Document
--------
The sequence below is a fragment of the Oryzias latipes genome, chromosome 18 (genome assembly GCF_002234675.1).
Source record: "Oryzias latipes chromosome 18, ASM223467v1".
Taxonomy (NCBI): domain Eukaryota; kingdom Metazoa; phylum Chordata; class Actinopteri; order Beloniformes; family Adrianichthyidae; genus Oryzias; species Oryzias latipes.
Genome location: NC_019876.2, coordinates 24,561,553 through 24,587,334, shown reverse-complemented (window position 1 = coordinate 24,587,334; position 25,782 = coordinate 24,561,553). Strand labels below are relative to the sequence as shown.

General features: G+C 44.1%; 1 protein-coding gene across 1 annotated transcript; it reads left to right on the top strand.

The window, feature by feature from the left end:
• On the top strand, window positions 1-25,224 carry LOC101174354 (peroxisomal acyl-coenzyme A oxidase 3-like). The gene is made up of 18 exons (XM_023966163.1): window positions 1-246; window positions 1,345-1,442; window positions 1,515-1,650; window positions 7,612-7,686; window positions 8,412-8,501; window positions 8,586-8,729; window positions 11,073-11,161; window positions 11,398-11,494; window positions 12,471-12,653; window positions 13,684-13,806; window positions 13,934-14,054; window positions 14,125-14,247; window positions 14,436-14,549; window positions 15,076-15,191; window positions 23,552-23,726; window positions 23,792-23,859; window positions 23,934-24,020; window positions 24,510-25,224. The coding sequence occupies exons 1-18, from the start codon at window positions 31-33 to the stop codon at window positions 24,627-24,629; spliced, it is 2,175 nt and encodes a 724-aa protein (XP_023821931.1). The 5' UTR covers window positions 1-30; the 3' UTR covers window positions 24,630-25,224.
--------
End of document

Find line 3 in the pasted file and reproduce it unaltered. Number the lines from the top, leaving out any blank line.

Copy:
Taxonomy (NCBI): domain Eukaryota; kingdom Metazoa; phylum Chordata; class Actinopteri; order Beloniformes; family Adrianichthyidae; genus Oryzias; species Oryzias latipes.